HP pops out a patch after dormant keylogging code is found on some laptops

The keylogging type

We’ve got a couple digital security stories for you today. Let’s get started with the news that a researcher looking to control the keyboard backlight on his HP laptop found some interesting bits of code in the machine’s digital attic, including a keylogger program that could be utilized by hackers to sponge up information like passwords, login data and anything you type on the keyboard.

Tech Crunch says the keylogging code was inactive when it was found by the researcher, and that after he contacted H/P about it, the company quickly responded with an update to wipe it from the PC. Check the list of laptops affected, and that list includes the software update from H/P you should run right away if your machine is listed.

Watch your wallet

If you haven’t heard, Bitcoin is going great guns these days, with the price for a single bitcoin topping $17,000. But a popular cryptocurrency management website called MyEtherWallet is fighting against an identically named app on Apple’s app store. Even though the app has nothing to do with the website and has the exact same name as the website, it’s still available for $5 because, so far, it hasn’t been proven to be malicious in any way.

The folks who run the MyEtherWallet website tweeted that they did not create the app or have anything to do with it at all, calling those that did “scamtards.” The app creator does not link out to the website and, in the past, has only created a couple of fighting games that involve pandas. For now, we’d advise bitcoin owners to be extremely careful about how they manage their newfound wealth.

Propelling drone safety

This has be both the scariest, and also sort of fun job in the world: professional drone crash tester. Ok, it’s not really a job as much as some tests being done by a team at Singapore’s Nanyang Technological University, but still, purposefully crashing drones into stuff – included the heads of crash test dummies – sounds like a bit of somewhat dark fun to us. But that’s what they’re doing, and it’s all in the name of safety, of course.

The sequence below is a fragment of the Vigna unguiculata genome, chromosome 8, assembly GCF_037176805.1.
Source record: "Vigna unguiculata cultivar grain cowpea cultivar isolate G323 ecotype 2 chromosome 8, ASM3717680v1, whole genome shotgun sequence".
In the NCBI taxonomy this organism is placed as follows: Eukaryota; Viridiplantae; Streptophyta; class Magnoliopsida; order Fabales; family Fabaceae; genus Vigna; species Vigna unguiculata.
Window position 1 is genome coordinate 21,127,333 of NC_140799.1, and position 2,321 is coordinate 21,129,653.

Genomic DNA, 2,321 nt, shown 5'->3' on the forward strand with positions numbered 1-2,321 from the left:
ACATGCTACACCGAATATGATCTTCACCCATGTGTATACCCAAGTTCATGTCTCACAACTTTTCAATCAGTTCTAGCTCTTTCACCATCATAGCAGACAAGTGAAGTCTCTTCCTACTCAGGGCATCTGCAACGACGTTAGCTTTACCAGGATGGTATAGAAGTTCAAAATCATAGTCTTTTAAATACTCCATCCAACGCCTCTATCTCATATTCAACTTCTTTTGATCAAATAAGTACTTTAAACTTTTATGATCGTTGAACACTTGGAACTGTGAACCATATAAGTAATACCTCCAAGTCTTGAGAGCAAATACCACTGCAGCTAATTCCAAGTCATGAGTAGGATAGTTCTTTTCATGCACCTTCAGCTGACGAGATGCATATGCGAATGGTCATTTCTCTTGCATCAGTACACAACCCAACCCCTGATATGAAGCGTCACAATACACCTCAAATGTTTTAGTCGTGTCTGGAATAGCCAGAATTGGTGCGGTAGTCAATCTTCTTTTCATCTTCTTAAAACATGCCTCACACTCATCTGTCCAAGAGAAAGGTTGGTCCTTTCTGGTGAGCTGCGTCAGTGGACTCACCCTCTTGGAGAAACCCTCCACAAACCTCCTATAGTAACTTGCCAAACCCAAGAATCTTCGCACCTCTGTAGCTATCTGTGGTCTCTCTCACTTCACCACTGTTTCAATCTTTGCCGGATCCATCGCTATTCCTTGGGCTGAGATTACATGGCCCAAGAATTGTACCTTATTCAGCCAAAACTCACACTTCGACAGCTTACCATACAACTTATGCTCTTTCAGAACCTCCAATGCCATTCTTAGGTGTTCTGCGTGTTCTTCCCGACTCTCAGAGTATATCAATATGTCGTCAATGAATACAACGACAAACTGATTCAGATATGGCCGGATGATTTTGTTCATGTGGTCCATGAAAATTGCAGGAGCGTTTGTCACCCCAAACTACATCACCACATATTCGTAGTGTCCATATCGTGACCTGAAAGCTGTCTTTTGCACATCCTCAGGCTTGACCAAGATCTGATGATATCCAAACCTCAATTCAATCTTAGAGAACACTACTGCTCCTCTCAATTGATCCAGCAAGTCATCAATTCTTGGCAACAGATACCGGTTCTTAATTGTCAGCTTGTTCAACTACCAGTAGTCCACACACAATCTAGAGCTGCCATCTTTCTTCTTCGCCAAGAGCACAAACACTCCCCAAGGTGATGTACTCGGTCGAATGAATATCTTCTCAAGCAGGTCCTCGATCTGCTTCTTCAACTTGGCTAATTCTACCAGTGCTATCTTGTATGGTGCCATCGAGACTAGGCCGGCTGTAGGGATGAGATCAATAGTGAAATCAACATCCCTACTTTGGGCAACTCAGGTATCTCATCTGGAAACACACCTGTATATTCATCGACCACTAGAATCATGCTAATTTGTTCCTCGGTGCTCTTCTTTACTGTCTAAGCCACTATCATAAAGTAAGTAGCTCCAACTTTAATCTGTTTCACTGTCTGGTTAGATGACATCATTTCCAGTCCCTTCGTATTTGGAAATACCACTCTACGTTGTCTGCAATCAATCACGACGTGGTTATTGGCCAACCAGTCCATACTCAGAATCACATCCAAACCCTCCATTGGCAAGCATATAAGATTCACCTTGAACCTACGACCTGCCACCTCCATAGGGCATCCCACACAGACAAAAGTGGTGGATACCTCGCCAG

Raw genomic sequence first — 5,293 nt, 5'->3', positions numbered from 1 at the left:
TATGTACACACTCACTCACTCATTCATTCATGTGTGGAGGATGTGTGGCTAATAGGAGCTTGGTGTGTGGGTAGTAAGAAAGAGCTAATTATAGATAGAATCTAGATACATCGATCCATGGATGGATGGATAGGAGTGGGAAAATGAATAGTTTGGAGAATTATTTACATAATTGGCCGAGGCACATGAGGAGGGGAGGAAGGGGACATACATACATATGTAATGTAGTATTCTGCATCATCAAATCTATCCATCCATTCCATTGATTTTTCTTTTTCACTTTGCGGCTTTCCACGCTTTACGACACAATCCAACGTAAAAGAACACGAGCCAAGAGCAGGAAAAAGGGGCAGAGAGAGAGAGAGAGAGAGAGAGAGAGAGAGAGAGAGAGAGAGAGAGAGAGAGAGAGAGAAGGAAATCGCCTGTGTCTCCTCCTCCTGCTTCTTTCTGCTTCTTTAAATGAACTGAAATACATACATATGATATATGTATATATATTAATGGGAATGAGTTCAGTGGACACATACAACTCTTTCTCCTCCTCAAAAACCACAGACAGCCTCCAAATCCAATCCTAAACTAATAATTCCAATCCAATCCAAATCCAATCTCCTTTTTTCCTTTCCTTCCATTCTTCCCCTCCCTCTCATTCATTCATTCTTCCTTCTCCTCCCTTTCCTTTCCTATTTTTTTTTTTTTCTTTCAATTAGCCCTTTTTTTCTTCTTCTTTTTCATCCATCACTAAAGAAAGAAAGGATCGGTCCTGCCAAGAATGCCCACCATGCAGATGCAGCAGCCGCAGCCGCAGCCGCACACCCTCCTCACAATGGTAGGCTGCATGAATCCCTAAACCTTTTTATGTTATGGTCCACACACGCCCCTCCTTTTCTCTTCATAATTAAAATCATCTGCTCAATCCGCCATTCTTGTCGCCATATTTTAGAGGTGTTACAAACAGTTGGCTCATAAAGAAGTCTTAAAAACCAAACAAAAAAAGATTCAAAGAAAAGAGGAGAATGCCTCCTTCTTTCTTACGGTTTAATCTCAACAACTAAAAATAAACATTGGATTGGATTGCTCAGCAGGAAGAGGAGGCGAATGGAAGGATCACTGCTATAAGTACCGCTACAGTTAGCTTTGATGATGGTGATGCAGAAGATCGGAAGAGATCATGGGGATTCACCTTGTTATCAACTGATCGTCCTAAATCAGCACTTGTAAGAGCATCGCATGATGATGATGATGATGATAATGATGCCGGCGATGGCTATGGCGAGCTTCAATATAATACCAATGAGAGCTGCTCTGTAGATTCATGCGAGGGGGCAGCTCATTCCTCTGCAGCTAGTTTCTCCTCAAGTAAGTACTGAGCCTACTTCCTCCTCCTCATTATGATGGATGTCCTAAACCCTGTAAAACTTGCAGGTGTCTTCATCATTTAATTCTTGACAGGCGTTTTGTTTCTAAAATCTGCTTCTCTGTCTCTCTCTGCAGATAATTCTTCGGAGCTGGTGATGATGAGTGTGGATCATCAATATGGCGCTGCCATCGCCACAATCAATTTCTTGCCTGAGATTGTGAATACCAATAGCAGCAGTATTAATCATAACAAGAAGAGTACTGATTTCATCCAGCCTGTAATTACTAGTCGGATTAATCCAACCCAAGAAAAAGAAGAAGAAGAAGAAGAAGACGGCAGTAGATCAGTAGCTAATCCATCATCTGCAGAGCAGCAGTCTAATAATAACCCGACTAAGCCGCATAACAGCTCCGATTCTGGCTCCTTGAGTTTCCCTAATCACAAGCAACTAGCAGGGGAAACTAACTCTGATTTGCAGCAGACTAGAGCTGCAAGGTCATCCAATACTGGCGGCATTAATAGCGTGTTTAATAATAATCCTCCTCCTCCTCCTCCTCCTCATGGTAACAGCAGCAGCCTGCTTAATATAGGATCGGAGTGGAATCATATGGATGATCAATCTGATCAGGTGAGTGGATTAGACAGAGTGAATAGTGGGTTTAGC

The team has been dropping drones, flying drones, and otherwise doing all the things you shouldn’t do with drones to see how our delicate melons would fare if they got smacked by a medium-sized flying buzzsaw. After seeing crazy drone incidents like the famous ski race near-miss and other not so famous crashes, we think this is worthy research.

DT Daily extras: Take a look at a story from McLaren about the tech inside their insanely fast supercars, more on the new Snapdragon 845 chip and our fun gift guide for the tech lovers in your life. Clock’s tickin’…

We’ve got more news on our Facebook page and YouTube channel, and be sure to tune in to this week’s DT podcasts: Trends with Benefits (general tech shenanigans)  on Thursdays, and Between the Streams (movie and TV topics) every Friday.

Social Media

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Spare a thought for Twitter user John Lewis. When he signed up as @johnlewis soon after the app launched in 2006, little did he know what he was letting himself in for. Clue: There's a U.K. department store called John Lewis.

Apple confirms it’s collecting data on foot to improve its Maps app

Apple has been using cars and satellites to improve its Maps app, and it's now confirmed it's also using tech-laden pedestrians to collect data from the streets in a bid to provide better walking directions.

Four fake cryptocurrency apps were listed on the Google Play Store

It is a dangerous time to be going after crytocurrency on Android. Four bogus cryptocurrency apps were spotted on the Google Play Store this week, according to a report from cybersecurity researcher Lukas Stefanko. 
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